Personal life[edit]

Ronson is married to philanthropist and socialite Dame Gail Ronson. They have four daughters: Lisa, Amanda, Nicole and Hayley.[22] He is the uncle of producer Mark Ronson.[23]

When asked about his family and Jewish heritage in an interview with the Jewish Telegraph, Ronson responded: "I am a proud Jew [...] when I go back to when I was a young boy, nothing has changed and that's how I look at the Ronson family, involved in school building, whether it be Israel, the Jewish Leadership Council, Jewish Care or most of the major organisations I've been involved in". He wants his four daughters, six grandchildren and eventual great-grandchildren to "understand who they are, what they are, what their background is and what their responsibility is. I've given them the tools to be able to continue doing those things in their life which I believe will make them good people".[3]


  1. ^ Kay, William (1985). Tycoons: Where They Came from and How They Made It. Piatkus Books. p. 143. ISBN 0861883470. 
  2. ^ Mason, Rowena (3 June 2009). "An 'honest kind of man' gives his account". The Daily Telegraph (London). Retrieved 4 February 2016. 
  3. ^ a b "FROM RICHES, TO A JAIL CELL AND BACK TO RICHES – THE AMAZING LIFE OF TYCOON GERALD RONSON". Jewish Telegraph. Retrieved 4 September 2013. 
  4. ^ a b "Gerald Ronson Briefing Note" (PDF). Heron International. Retrieved 13 March 2012. 
  5. ^ "My First Million: Gerald Ronson". The Financial Times. Retrieved 4 February 2016. 
  6. ^ Hellier, David (2 April 1994). "Heron Group lurches deeper into crisis". The Independent (London). Retrieved 4 February 2016.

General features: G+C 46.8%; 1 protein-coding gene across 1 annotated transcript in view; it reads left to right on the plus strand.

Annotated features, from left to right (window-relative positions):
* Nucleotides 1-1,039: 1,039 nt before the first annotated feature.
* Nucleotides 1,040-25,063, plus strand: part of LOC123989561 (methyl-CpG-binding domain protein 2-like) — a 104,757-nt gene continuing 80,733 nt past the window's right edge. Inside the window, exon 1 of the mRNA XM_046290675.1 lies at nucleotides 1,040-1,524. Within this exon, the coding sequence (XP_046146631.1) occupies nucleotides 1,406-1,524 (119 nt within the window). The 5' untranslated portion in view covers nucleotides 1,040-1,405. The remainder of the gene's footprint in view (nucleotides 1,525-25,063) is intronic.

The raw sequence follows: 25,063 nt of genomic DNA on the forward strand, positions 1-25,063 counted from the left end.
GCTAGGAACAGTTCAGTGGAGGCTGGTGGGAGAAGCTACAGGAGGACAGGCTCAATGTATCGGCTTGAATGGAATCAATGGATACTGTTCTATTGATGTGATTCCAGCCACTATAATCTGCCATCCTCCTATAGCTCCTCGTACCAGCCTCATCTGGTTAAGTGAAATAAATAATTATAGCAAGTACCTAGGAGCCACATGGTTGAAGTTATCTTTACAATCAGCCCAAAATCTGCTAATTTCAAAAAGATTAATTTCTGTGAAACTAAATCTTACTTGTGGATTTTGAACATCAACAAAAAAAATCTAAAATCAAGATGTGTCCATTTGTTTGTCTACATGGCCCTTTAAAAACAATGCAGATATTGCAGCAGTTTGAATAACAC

7. ^ "A Guy Named Gerald" 2007 Interview
  8. ^ Thomas, Daniel. "Ronson Sets Up Investment Group". Financial Times. Retrieved 28 December 2011. 
  9. ^ Goodley, Simon (21 June 2011). "Total Deal heralds comeback for veteran forecourt retailer Gerald Ronson". The Guardian (London). Retrieved 28 December 2011. 
  10. ^ Sunday Times Rich List 2013: Arsenal FC's billionaire co-owner Alisher Usmanov topples Lakshmi Mittal to take top spot 20 April 2013
  11. ^ Heron Chief Takes His Cue From Hollywood By SARA SEDDON KILBINGER, The Wall Street Journal,25 May 2005
  12. ^ CMISKP website
  13. ^ BBC news, 21 December 2001
  14. ^ House of Lords judgement in R v Lyons and others, given November 2002
  15. ^ Ronson, Gerald. "CST Represents all Jews". Jewish Chronicle. Retrieved 28 December 2011. 
  16. ^ "NSPCC: Our Vice Presidents". 
  17. ^ "JCoSS People". 
  18. ^ "Personality of the Year". City AM. Retrieved 28 December 2011. 
  19. ^ "Gerald Ronson awarded the Encomienda de Numero of the Spanish Order of Civil Merit Decoration". Building Design. 6 March 2009. Retrieved 28 December 2011. 
  20. ^ "Honour for Leading UK Businessman". 22 July 2009. Retrieved 28 December 2011. 
  21. ^ The London Gazette: (Supplement) no. 60009. p. 8. 31 December 2011.
  22. ^ "'My father and I said we'd give it 12 months – six years later I'm still here'". The Telegraph (UK). 14 March 2004. Retrieved 6 August 2011. 
  23. ^ Kay, Richard (8 November 2010). "Heron empire hits new heights as businessman's fortunes change for the better". The Daily Mail. Retrieved 14 March 2012.